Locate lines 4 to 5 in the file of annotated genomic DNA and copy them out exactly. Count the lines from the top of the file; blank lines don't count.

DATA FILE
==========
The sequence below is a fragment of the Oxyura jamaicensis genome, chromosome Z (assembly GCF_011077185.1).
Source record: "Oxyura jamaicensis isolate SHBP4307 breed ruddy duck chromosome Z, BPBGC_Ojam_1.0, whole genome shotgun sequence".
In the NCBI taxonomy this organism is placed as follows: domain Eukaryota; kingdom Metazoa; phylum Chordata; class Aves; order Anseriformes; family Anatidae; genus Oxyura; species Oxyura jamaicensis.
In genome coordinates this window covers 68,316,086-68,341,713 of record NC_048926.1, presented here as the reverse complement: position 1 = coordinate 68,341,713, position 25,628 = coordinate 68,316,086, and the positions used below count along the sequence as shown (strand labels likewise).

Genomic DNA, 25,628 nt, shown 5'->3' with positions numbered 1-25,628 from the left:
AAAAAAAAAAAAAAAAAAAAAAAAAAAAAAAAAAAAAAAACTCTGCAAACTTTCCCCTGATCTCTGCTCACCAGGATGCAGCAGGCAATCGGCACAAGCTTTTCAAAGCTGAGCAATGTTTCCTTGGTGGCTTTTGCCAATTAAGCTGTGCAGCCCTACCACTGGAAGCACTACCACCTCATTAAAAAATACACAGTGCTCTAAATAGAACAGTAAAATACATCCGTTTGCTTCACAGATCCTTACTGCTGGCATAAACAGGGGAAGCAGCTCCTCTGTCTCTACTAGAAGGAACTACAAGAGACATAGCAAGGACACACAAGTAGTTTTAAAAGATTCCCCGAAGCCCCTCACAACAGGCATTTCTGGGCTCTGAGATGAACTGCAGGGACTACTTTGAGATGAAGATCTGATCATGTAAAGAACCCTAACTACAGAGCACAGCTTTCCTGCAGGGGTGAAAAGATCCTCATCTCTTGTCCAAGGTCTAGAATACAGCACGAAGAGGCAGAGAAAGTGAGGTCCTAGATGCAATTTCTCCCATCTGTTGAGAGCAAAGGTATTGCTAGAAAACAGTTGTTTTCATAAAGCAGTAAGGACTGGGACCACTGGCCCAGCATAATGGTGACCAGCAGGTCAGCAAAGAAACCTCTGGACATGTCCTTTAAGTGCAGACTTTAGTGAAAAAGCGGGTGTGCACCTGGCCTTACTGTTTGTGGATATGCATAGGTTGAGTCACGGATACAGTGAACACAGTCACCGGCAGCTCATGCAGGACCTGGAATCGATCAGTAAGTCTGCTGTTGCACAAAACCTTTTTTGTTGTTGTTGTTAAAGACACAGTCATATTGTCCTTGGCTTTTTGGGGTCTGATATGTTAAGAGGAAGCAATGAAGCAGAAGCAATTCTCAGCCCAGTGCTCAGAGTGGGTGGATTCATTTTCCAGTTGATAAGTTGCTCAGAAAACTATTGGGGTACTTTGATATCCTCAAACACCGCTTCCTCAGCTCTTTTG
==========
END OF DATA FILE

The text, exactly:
In genome coordinates this window covers 68,316,086-68,341,713 of record NC_048926.1, presented here as the reverse complement: position 1 = coordinate 68,341,713, position 25,628 = coordinate 68,316,086, and the positions used below count along the sequence as shown (strand labels likewise).

Genomic DNA, 25,628 nt, shown 5'->3' with positions numbered 1-25,628 from the left: